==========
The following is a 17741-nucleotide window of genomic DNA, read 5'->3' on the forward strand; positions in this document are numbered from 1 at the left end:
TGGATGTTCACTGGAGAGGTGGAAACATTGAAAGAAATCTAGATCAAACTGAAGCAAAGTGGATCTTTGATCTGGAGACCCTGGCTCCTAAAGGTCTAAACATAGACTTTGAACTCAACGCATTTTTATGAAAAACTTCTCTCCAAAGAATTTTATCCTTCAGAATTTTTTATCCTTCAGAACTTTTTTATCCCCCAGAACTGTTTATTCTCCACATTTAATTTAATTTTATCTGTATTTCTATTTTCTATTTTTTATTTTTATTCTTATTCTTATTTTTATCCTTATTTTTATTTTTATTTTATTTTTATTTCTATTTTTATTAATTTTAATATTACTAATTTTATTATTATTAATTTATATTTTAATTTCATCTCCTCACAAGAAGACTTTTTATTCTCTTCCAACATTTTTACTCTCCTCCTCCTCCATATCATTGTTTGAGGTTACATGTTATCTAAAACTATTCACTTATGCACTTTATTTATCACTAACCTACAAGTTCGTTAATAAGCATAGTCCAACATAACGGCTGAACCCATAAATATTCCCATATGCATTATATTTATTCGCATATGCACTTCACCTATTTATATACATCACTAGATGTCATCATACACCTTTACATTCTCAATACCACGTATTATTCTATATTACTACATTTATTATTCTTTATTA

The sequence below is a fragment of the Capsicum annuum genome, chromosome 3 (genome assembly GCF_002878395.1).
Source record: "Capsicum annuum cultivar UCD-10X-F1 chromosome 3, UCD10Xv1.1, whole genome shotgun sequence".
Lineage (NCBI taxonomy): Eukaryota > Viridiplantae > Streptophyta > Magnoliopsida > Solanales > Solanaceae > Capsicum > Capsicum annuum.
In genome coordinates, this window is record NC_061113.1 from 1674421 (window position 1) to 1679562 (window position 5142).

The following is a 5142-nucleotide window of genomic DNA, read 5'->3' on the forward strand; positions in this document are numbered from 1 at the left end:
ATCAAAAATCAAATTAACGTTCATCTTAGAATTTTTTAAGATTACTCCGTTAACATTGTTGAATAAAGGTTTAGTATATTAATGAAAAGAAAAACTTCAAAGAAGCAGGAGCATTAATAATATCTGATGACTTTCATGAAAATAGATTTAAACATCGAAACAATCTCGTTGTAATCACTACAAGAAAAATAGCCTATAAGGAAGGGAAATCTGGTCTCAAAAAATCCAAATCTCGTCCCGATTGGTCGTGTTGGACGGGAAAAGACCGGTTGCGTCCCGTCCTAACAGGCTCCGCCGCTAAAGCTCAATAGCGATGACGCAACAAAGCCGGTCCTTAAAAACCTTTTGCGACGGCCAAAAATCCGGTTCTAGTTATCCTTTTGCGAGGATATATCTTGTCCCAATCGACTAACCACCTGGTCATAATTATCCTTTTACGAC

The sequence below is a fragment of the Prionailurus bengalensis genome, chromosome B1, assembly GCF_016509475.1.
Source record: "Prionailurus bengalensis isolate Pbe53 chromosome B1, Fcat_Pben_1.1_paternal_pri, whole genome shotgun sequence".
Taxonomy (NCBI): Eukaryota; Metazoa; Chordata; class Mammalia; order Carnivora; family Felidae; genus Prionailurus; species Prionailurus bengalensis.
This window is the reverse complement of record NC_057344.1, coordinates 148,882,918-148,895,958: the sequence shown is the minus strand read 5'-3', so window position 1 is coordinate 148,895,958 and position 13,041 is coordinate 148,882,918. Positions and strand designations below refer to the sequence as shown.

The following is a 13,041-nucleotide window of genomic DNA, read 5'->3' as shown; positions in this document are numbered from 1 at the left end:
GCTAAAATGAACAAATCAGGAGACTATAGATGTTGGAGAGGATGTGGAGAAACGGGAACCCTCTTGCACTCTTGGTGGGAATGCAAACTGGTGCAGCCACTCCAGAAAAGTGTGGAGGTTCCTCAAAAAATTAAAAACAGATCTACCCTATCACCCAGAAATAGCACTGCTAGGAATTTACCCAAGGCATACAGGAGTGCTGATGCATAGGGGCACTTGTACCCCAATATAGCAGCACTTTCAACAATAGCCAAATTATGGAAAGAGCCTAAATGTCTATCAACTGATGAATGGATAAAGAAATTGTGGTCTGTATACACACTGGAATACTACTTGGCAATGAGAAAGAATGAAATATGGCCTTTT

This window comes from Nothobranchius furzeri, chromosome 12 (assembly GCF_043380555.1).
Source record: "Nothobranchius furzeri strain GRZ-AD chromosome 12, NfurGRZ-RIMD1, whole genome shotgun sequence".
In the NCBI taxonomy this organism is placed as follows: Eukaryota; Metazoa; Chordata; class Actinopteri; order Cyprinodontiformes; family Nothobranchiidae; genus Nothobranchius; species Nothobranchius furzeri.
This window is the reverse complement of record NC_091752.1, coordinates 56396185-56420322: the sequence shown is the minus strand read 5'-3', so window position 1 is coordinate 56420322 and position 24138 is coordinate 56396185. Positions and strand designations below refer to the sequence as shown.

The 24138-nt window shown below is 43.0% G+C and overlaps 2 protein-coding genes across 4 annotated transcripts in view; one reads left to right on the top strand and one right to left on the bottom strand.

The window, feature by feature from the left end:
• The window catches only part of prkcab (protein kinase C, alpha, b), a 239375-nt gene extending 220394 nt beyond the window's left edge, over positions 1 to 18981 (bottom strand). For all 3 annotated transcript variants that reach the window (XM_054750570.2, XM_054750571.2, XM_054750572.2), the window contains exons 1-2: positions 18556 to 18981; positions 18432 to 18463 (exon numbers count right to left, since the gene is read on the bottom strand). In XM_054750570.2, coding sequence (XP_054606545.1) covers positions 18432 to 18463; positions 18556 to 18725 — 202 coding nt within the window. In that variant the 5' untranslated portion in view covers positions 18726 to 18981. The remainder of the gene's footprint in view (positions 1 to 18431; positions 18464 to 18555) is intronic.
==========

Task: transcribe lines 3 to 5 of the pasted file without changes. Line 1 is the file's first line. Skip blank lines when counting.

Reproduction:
The sequence below is a fragment of the Capsicum annuum genome, chromosome 3 (genome assembly GCF_002878395.1).
Source record: "Capsicum annuum cultivar UCD-10X-F1 chromosome 3, UCD10Xv1.1, whole genome shotgun sequence".
Lineage (NCBI taxonomy): Eukaryota > Viridiplantae > Streptophyta > Magnoliopsida > Solanales > Solanaceae > Capsicum > Capsicum annuum.